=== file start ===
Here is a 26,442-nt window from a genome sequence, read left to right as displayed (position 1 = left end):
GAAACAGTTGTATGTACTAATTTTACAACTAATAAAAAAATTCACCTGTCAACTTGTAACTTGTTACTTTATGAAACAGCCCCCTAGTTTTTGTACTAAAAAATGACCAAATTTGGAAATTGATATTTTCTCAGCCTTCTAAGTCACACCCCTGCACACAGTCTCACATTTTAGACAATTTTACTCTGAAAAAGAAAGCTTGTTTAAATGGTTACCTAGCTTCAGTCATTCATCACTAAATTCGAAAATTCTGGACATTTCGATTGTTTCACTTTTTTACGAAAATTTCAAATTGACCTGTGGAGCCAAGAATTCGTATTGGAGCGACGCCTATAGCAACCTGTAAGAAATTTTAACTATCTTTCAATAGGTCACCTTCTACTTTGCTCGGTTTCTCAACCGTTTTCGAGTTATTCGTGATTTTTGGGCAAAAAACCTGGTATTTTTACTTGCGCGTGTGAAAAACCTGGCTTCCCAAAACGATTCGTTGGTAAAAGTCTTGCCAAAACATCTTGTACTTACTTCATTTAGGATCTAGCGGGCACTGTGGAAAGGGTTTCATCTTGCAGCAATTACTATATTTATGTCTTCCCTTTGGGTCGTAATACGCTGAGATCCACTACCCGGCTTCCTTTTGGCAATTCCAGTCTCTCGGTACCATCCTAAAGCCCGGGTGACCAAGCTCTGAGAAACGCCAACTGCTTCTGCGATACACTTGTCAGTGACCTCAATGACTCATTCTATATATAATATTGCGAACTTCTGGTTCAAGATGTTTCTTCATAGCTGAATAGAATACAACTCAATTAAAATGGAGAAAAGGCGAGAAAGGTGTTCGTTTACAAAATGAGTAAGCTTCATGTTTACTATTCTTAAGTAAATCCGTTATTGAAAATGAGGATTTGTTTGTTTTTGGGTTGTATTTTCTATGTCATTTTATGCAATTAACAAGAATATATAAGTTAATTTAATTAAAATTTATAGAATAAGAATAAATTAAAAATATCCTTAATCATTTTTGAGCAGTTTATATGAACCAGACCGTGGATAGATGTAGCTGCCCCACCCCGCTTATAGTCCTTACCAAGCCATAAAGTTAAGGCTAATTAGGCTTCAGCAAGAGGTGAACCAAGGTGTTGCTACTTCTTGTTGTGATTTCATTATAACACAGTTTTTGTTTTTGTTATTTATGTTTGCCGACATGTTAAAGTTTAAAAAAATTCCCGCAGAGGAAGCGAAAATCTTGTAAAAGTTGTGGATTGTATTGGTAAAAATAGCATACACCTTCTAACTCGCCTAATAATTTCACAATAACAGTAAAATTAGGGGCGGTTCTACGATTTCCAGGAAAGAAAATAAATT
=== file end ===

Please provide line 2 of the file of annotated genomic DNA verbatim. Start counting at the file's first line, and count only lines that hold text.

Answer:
GAAACAGTTGTATGTACTAATTTTACAACTAATAAAAAAATTCACCTGTCAACTTGTAACTTGTTACTTTATGAAACAGCCCCCTAGTTTTTGTACTAAAAAATGACCAAATTTGGAAATTGATATTTTCTCAGCCTTCTAAGTCACACCCCTGCACACAGTCTCACATTTTAGACAATTTTACTCTGAAAAAGAAAGCTTGTTTAAATGGTTACCTAGCTTCAGTCATTCATCACTAAATTCGAAAATTCTGGACATTTCGATTGTTTCACTTTTTTACGAAAATTTCAAATTGACCTGTGGAGCCAAGAATTCGTATTGGAGCGACGCCTATAGCAACCTGTAAGAAATTTTAACTATCTTTCAATAGGTCACCTTCTACTTTGCTCGGTTTCTCAACCGTTTTCGAGTTATTCGTGATTTTTGGGCAAAAAACCTGGTATTTTTACTTGCGCGTGTGAAAAACCTGGCTTCCCAAAACGATTCGTTGGTAAAAGTCTTGCCAAAACATCTTGTACTTACTTCATTTAGGATCTAGCGGGCACTGTGGAAAGGGTTTCATCTTGCAGCAATTACTATATTTATGTCTTCCCTTTGGGTCGTAATACGCTGAGATCCACTACCCGGCTTCCTTTTGGCAATTCCAGTCTCTCGGTACCATCCTAAAGCCCGGGTGACCAAGCTCTGAGAAACGCCAACTGCTTCTGCGATACACTTGTCAGTGACCTCAATGACTCATTCTATATATAATATTGCGAACTTCTGGTTCAAGATGTTTCTTCATAGCTGAATAGAATACAACTCAATTAAAATGGAGAAAAGGCGAGAAAGGTGTTCGTTTACAAAATGAGTAAGCTTCATGTTTACTATTCTTAAGTAAATCCGTTATTGAAAATGAGGATTTGTTTGTTTTTGGGTTGTATTTTCTATGTCATTTTATGCAATTAACAAGAATATATAAGTTAATTTAATTAAAATTTATAGAATAAGAATAAATTAAAAATATCCTTAATCATTTTTGAGCAGTTTATATGAACCAGACCGTGGATAGATGTAGCTGCCCCACCCCGCTTATAGTCCTTACCAAGCCATAAAGTTAAGGCTAATTAGGCTTCAGCAAGAGGTGAACCAAGGTGTTGCTACTTCTTGTTGTGATTTCATTATAACACAGTTTTTGTTTTTGTTATTTATGTTTGCCGACATGTTAAAGTTTAAAAAAATTCCCGCAGAGGAAGCGAAAATCTTGTAAAAGTTGTGGATTGTATTGGTAAAAATAGCATACACCTTCTAACTCGCCTAATAATTTCACAATAACAGTAAAATTAGGGGCGGTTCTACGATTTCCAGGAAAGAAAATAAATT